63% of Australians say that a child’s word is still less likely to be believed than that of an adult.

Adorable little girl in blooming cherry garden on beautiful spring day

63% of Australians say that a child’s word is still less likely to be believed than that of an adult.

A survey commissioned by the Valuing Children Initiative in 2016 found that 63% of Australians still believe that a child’s word is less likely to be believed than that of an adult.

This raises serious questions about attitudes to children today and goes fundamentally to the question of how to protect children if they are not believed when they speak up, Linda Savage, the Convenor of the Valuing Children Initiative (VCI) said.

The Royal Commission into Institutional Responses to Child Sexual Abuse (the Royal Commission) has repeatedly heard evidence that children who spoke up about their abuse were not believed and that their credibility continued to be questioned, even as adults.

In a recent submission to the Royal Commission the VCI called for further research to be undertaken to better understand contemporary attitudes to children and the role that prevailing attitudes play in a child’s safety and wellbeing

The role that deeply embedded societal attitudes can play was acknowledged by Archbishop Coleridge in evidence to the Royal Commission who said:

‘We have changed procedures, we have changed protocols, but if we don’t really change the culture at that deeper level, the problem could re-emerge in the future.’

The VCI survey also found that almost one in three of the Australian adult respondents did not believe that the opinions of children should be considered to be as important the opinions of adults. More than half (59%) considered children to be less capable than adults of saying what is best for them.

‘While the Royal Commission into Institutional Responses to Child Sexual Abuse is indispensable to the acceptance and admission of past failures to protect children, it brings with it the risk of unintentionally implying that these concerns are now largely taken care of. Or that better policy and legislation will be enough to bring about the change needed to protect children.’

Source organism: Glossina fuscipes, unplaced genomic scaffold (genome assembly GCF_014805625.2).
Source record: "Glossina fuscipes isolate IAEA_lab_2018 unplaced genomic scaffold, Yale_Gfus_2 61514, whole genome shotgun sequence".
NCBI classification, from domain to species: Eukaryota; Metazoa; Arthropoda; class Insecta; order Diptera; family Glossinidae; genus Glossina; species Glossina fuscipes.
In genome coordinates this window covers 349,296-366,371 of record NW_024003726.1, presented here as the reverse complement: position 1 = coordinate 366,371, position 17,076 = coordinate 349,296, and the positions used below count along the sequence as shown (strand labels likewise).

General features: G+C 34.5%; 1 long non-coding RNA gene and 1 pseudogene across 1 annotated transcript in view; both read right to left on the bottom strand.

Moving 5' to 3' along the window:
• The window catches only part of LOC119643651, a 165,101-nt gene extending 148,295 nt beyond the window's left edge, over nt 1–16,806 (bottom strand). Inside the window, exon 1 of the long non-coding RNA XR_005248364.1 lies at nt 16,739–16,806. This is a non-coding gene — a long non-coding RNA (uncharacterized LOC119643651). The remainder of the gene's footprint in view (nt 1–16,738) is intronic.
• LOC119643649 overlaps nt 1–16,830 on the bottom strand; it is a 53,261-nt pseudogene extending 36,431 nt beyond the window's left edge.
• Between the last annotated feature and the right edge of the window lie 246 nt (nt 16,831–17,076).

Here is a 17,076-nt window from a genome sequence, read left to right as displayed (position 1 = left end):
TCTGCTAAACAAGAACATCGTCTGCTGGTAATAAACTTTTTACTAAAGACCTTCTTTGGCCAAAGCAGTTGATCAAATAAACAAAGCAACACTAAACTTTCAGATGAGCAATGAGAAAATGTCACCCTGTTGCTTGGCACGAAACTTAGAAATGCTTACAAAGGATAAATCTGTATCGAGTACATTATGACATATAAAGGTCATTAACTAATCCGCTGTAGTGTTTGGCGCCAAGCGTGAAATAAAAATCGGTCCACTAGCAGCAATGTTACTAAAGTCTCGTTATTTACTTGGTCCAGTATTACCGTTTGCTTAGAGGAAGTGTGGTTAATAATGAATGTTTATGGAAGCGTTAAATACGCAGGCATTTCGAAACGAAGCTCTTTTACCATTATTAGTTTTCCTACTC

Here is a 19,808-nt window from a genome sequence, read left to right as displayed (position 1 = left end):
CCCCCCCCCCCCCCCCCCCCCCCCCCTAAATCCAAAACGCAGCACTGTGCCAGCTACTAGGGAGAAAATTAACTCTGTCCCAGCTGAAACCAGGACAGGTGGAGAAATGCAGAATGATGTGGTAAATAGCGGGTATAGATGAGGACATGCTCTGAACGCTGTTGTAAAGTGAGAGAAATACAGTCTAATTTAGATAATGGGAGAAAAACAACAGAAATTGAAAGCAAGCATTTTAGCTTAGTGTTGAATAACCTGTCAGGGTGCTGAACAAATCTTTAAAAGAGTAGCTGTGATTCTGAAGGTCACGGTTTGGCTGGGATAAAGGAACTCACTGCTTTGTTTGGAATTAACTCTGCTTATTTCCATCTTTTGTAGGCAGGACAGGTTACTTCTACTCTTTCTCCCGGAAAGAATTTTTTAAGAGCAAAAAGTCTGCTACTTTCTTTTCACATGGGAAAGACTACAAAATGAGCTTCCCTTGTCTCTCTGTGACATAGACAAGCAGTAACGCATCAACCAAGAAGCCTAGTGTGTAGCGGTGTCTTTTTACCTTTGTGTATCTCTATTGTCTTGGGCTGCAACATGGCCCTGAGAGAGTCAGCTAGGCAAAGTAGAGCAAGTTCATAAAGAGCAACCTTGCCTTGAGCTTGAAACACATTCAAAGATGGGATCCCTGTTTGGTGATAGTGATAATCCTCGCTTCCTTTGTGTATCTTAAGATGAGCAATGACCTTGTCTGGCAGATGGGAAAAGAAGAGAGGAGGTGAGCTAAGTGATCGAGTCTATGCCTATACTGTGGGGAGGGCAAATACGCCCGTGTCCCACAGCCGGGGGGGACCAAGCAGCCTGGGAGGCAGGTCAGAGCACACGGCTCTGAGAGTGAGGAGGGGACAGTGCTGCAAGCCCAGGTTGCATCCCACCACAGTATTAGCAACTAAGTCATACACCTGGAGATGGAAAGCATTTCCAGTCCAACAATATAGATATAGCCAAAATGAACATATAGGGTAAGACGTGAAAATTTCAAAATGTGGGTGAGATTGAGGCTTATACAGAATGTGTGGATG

This mental shortcut would be a grave mistake, Ms Savage said.

Children are still subject to shocking rates of sexual abuse and harm in Australia and their ultimate safety requires a change in attitudes towards them, beginning with how we value them.

The VCI has called on state and federal governments to:

  1. Fund campaigns to promote understanding that a society’s attitudes to its children and how we value them impacts fundamentally on their safety and wellbeing.
  2. Undertake research to better understand attitudes to children in Australia today,
  3. Create a dedicated Ministerial portfolio for Children and Future Generations, and a National Plan for Children.
  4. Instigate a rigorous and transparent process to ensure all policy, legislative and decision making processes actively consider the impact on children and future generations.

 

 

 

How do we perceive children in Australia today? – A synopsis of the Valuing Children Initiative benchmark survey Part B

Are children at the forefront of our considerations? – A synopsis of the Valuing Children Initiative benchmark survey Part A

Essential Research 2016, Valuing Children Initiative Benchmark Survey: 2016 (Full report)